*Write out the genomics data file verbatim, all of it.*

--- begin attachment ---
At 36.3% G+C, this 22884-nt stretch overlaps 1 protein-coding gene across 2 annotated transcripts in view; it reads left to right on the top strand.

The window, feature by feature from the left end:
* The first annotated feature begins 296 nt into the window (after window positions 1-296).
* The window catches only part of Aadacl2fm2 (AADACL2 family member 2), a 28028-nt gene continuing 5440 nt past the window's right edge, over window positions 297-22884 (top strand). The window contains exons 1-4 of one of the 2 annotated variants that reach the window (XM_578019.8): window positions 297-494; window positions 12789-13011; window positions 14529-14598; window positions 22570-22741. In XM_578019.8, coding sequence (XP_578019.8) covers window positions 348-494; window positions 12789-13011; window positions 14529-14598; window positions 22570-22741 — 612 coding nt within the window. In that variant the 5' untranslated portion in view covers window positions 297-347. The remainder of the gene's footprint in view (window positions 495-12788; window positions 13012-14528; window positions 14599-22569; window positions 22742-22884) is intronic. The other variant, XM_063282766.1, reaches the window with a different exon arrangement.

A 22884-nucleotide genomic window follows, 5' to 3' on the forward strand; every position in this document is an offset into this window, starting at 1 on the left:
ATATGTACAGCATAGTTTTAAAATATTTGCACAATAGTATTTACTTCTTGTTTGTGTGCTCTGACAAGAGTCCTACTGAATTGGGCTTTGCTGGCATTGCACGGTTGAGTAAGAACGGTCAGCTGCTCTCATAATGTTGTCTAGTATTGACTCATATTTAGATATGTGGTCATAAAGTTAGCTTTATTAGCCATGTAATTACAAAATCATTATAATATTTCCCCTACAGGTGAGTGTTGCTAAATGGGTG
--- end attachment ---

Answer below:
At 36.3% G+C, this 22884-nt stretch overlaps 1 protein-coding gene across 2 annotated transcripts in view; it reads left to right on the top strand.

The window, feature by feature from the left end:
* The first annotated feature begins 296 nt into the window (after window positions 1-296).
* The window catches only part of Aadacl2fm2 (AADACL2 family member 2), a 28028-nt gene continuing 5440 nt past the window's right edge, over window positions 297-22884 (top strand). The window contains exons 1-4 of one of the 2 annotated variants that reach the window (XM_578019.8): window positions 297-494; window positions 12789-13011; window positions 14529-14598; window positions 22570-22741. In XM_578019.8, coding sequence (XP_578019.8) covers window positions 348-494; window positions 12789-13011; window positions 14529-14598; window positions 22570-22741 — 612 coding nt within the window. In that variant the 5' untranslated portion in view covers window positions 297-347. The remainder of the gene's footprint in view (window positions 495-12788; window positions 13012-14528; window positions 14599-22569; window positions 22742-22884) is intronic. The other variant, XM_063282766.1, reaches the window with a different exon arrangement.

A 22884-nucleotide genomic window follows, 5' to 3' on the forward strand; every position in this document is an offset into this window, starting at 1 on the left:
ATATGTACAGCATAGTTTTAAAATATTTGCACAATAGTATTTACTTCTTGTTTGTGTGCTCTGACAAGAGTCCTACTGAATTGGGCTTTGCTGGCATTGCACGGTTGAGTAAGAACGGTCAGCTGCTCTCATAATGTTGTCTAGTATTGACTCATATTTAGATATGTGGTCATAAAGTTAGCTTTATTAGCCATGTAATTACAAAATCATTATAATATTTCCCCTACAGGTGAGTGTTGCTAAATGGGTG